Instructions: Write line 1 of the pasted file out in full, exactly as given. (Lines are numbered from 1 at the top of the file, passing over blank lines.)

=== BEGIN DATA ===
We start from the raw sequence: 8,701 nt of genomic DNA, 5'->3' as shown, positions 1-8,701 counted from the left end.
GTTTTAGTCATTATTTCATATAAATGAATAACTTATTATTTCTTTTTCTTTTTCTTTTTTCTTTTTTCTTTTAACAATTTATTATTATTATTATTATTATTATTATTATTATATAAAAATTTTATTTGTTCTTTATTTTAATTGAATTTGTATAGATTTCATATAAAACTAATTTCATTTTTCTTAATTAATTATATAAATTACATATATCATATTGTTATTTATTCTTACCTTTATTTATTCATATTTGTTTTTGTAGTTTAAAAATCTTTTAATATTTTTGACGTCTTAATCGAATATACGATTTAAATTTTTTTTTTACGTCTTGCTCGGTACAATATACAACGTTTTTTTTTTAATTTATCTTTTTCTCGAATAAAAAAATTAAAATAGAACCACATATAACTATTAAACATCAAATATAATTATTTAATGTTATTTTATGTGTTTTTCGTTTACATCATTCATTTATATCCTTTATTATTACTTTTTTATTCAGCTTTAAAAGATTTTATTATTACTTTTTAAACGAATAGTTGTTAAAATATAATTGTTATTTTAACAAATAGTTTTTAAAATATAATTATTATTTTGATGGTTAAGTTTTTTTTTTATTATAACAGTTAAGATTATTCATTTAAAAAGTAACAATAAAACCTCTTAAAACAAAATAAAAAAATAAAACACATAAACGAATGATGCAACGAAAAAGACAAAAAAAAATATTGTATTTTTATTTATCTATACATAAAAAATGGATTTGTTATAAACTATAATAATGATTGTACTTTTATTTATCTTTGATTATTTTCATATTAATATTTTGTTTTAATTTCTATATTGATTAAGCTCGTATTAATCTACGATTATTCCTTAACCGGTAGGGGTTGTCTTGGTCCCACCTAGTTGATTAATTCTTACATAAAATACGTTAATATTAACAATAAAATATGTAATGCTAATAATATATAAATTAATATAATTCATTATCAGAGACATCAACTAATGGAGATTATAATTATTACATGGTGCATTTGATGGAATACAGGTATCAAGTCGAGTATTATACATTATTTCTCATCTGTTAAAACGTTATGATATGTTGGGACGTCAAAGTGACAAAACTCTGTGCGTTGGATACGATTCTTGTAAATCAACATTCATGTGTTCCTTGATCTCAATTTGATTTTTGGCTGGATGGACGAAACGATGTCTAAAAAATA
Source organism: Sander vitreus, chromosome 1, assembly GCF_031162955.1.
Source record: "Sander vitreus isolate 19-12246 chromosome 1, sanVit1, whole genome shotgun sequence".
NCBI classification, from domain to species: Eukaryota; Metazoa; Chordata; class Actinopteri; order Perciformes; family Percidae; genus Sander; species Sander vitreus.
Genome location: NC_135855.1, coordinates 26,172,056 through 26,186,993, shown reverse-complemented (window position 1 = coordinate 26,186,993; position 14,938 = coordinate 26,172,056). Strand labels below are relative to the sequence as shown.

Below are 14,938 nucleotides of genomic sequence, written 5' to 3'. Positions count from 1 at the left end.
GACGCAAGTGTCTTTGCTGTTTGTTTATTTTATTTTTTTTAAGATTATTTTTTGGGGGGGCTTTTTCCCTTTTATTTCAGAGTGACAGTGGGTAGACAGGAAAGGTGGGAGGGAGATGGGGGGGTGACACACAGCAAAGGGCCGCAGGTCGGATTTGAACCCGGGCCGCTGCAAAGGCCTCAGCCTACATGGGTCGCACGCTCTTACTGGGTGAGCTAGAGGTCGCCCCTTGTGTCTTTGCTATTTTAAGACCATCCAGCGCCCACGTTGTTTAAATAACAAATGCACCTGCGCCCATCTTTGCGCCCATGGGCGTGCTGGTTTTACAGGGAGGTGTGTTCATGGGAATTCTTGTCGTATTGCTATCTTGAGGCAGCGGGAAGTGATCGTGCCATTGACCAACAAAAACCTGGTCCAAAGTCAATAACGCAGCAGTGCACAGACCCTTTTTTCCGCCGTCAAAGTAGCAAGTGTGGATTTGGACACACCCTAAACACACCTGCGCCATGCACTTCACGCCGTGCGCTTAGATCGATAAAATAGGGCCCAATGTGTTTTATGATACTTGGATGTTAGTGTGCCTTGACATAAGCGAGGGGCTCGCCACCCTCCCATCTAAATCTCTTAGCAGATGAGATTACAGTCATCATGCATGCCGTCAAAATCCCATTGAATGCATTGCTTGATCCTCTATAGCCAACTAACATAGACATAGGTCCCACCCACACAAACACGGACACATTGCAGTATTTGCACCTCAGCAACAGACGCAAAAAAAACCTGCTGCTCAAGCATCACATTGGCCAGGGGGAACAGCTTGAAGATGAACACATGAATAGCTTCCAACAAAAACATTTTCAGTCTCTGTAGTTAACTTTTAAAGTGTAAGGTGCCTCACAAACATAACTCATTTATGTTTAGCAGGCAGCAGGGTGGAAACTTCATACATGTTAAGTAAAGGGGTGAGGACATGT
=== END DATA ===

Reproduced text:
We start from the raw sequence: 8,701 nt of genomic DNA, 5'->3' as shown, positions 1-8,701 counted from the left end.